The June 30 finance committee meeting will follow in the wake of a hearing before the Illinois Department of Insurance that village officials have been ordered to attend at the Department of Insurance, 122 S. Michigan, 19th floor, in Chicago on June 26. According to Kimberly Parker, communications manager for the Illinois Department of Insurance, the hearing is being convened to allow North Riverside to present a course of action for coming into compliance.

In February 2013, the Department of Insurance issued a notice of non-compliance to the village regarding North Riverside’s contributions to its police and fire pension funds. North Riverside was one of five municipalities to receive the notices last year. At the time, North Riverside was warned to “take immediate steps to bring itself into compliance” with the state pension code.

Since 2008, North Riverside has paid just a fraction of its pension obligations; for four years running, the village paid nothing into its pension funds. During the 2013-2014 fiscal year, which ended April 30, North Riverside contributed about $340,000 to its police pension fund and about $223,000 to its fire pension fund.

In order to fully fund its police and fire pensions for the 2014-15 fiscal year, North Riverside must contribute about $1.8 million.

On Saturday, Hermanek said that’s exactly what the village wants to do.

“My hope is that we will completely fund the pensions,” said Hermanek. “It’s going to be difficult.”

That’s because if the village is to fund both its pension obligations and maintain village services at their current levels, the village will see its general operating reserves cut by almost $2 million.

That would drop the village’s general operating reserves to just about $2.1 million, which represents about 13 percent of annual expenditures. And that reserve would disappear completely by 2015-16 if service levels remain unchanged and pensions are funded completely.

“We would have a balanced budget if it wasn’t for the pensions,” said Hermanek. “It’s imploding the village. We have to do something out of the box. It’s not fair to residents to cut services and lay off people to make our pension obligations.”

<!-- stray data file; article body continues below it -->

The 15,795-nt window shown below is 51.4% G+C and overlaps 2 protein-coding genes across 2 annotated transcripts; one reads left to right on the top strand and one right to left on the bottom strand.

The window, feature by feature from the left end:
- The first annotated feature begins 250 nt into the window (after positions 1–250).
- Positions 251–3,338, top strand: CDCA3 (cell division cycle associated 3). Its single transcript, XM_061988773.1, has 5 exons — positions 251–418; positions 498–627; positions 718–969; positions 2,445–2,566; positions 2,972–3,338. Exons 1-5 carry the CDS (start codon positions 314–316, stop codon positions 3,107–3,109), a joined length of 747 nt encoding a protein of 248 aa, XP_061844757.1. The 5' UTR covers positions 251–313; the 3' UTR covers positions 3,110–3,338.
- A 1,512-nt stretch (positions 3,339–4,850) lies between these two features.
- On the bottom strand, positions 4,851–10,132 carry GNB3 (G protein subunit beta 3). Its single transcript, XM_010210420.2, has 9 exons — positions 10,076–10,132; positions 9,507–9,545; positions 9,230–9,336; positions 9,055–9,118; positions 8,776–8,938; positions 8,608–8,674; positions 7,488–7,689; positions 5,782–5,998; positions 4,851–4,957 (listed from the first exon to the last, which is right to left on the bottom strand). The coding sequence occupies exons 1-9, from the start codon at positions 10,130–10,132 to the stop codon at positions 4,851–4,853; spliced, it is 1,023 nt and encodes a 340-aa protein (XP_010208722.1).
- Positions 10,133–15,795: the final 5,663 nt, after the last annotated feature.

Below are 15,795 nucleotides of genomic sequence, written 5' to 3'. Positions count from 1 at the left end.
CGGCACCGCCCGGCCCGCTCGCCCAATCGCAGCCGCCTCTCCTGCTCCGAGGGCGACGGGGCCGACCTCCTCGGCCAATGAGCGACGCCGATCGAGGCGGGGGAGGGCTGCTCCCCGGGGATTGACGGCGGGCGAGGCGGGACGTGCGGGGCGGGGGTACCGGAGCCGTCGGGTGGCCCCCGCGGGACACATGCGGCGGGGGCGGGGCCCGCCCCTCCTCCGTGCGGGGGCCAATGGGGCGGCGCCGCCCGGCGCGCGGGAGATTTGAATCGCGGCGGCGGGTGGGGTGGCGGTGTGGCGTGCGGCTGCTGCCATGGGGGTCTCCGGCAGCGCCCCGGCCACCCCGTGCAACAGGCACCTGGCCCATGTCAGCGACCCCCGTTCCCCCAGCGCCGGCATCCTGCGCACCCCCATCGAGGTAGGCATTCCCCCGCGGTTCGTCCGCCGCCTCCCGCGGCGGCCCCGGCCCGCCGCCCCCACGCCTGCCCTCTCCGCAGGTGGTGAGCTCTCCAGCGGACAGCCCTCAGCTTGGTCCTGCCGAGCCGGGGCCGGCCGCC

A 2011 state law requires municipalities to meet its fire pension obligations. If a municipality doesn’t meet those obligations, according to the law, the state comptroller in 2016 will deduct up to “one-third of the total amount of any grants of state funds to the municipality” to cover the shortfall.

In 2017, that amount jumps to one half of any grants of state funds; in 2018, the comptroller can deduct the total amount to meet the shortfall.

In 2014-15, the village’s fire pension obligation is almost $744,000 and is projected to rise to $950,000 by 2016-17. Officials project spending $4.74 million (including the pension obligation and a $612,000 line item for paramedic services) for fire protection in 2014-15.

The village board still hasn’t approved a budget for the present fiscal year, which began May 1. And the board hasn’t made any final decisions on service cuts or delays in capital expenditures.

The village in recent years has raised rates somewhat, but not nearly enough to keep up with substantial increases being passed along to the suburbs by the city of Chicago. As a result, the village’s water fund has been running annual deficits in excess of $350,000, leaving the general operating fund to make up the difference.